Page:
Stream On: This was Us, Part II—Time flies

By on August 18, 2022

“Time flies when you’re having fun.”

“Sometimes the light’s all shining on me, other times I can barely see. Sometimes it occurs to me—what a long, strange trip it’s been!” (“Truckin’,” Jerry Garcia, Phil Lesh, Bob Weir and Robert Hunter)

From left, Jack and Rebecca Pearson; Kate Pearson Damon and Toby Damon; Kevin Pearson; Randall Pearson and his wife Beth. (NBC)

Here are the major players in the epic Tralfamadorean prime-time soap opera This is Us (streaming here), about which I wrote last week. (Keep in mind, there are 18 main characters and 53 recurring. I’d love to see the characters’ bibles—what writers need to know about each character—on all of them. There must have been several “murder boards” in the writers’ rooms, too, detailing everybody’s connections with one another!)

(Milo Ventimiglia and Mandy Moore)

“We’re their parents. We do the best we can. But at the end of the day what happens to them, how they turn out, that’s bigger than us.” (Jack Pearson)

The source. Jack Pearson marries Rebecca Malone in the Pittsburgh City Hall. He had met her after he returned from an especially traumatic experience in the service in Viet Nam; she was singing in a bar. He was blue-collar; she came from money, but they hit it off, hard. In due time, Rebecca becomes pregnant with triplets, and during a difficult delivery she loses one of the babies. Meanwhile a fireman brings in a newborn that had been abandoned at his station, and after a discussion with Rebecca’s doctor (Gerald McRaney, Deadwood), they agree to adopt him.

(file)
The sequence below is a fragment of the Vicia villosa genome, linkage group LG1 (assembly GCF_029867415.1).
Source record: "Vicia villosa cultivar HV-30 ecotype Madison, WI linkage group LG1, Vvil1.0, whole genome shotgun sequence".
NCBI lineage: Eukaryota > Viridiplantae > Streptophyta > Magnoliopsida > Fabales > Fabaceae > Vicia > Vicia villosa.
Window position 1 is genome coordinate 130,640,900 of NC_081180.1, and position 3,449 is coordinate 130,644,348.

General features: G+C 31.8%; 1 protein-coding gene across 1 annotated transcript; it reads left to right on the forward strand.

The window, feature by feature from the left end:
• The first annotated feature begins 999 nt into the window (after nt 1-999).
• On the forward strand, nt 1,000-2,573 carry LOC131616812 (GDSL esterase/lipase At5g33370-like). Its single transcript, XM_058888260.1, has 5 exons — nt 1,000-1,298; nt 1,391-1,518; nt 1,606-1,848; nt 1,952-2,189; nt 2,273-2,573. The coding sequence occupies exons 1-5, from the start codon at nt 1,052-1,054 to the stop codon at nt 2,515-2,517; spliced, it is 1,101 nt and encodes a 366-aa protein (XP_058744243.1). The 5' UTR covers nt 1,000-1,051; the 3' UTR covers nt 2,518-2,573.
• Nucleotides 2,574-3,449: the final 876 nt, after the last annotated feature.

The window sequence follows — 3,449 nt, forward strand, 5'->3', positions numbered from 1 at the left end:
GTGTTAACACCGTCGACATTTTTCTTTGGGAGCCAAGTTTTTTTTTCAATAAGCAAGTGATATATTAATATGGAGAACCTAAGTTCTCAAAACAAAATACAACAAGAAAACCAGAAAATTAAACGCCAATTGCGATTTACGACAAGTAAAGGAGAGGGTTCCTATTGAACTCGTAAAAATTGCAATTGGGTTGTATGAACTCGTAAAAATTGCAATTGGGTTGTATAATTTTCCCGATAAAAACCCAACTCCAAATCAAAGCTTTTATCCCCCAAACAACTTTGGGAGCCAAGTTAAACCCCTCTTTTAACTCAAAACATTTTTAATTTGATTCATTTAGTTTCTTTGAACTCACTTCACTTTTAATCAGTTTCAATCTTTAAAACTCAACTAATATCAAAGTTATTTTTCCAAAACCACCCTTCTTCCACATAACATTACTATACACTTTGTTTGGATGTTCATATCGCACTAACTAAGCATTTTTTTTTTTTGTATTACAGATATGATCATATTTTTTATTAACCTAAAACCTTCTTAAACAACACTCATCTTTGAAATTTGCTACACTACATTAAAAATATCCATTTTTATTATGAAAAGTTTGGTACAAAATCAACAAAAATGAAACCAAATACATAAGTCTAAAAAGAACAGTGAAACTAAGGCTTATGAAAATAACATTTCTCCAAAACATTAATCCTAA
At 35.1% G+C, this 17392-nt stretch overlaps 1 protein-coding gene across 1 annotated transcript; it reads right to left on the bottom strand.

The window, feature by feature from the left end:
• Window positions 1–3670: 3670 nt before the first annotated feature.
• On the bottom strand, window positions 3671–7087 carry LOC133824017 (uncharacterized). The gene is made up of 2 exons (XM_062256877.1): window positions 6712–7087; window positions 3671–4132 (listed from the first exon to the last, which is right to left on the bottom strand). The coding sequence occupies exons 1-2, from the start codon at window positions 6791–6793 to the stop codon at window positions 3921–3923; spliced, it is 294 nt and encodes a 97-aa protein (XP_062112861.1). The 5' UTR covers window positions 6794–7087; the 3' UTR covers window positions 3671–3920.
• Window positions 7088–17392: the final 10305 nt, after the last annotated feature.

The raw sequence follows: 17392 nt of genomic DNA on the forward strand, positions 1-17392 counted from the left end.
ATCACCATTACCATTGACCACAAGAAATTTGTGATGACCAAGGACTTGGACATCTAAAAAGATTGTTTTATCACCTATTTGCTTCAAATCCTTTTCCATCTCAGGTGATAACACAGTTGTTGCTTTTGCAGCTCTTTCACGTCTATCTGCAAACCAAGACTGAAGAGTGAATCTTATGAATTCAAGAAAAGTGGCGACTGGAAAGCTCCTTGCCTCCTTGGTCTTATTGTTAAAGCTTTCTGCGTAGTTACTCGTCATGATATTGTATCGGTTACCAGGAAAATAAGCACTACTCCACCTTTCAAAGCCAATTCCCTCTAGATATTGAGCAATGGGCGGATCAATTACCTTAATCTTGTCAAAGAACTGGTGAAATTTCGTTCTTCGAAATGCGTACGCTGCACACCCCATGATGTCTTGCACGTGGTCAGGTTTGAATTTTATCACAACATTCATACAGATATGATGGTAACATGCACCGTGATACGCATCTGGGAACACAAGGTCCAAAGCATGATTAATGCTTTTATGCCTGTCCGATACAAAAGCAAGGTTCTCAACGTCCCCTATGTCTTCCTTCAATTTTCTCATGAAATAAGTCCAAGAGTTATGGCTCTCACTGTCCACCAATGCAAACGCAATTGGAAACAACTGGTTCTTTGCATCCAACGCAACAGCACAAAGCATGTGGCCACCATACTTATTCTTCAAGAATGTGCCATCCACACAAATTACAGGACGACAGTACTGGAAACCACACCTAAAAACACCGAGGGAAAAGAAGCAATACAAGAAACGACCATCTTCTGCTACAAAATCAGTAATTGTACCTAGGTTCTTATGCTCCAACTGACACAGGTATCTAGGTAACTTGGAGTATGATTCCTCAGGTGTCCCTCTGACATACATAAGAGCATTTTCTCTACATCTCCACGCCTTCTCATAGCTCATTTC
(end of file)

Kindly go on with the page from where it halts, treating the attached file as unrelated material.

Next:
(Sterling K. Brown, The People vs. O.J. Simpson, Brooklyn Nine-Nine)

My dad put on a tie every day because he had to. I put one on every day because I want to. It’s important you know that. Maybe I don’t run into burning buildings for a living, but to me, my work is challenging and exciting. I will not apologize for the fact that it’s hard to explain to people.

In the inner city, aspiring poet William Hill believes his partner Laurel DuBois is dead from an overdose as EMTs work to revive her. He runs off with their newborn son, panics, and leaves him at a fire station. A fireman takes him to the hospital where he’s adopted by Jack and Rebecca Pearson, who have just lost one of their triplets in childbirth. Rebecca can’t seem to connect to her new, black, baby, and locates William, who is still grieving over Laurel and determined to clean up and start anew somewhere else. He suggests Rebecca keep and name his son Randall, after William’s favorite poet, Dudley Randall. Rebecca doesn’t tell Jack that she has met with William.

Randall, the adopted black son of a white suburban family, feels at home nowhere and throws himself into his schooling; this drive, along with his high intelligence, make him a star student. In spite of his general alienation, he bonds closely with his adopted family, and becomes a successful trader of weather derivatives on Wall Street, living with his wife and three girls (one of whom is adopted, herself) in northern New Jersey, until he tracks down and meets William, his birth father.

(Justin Hartley, Smallville)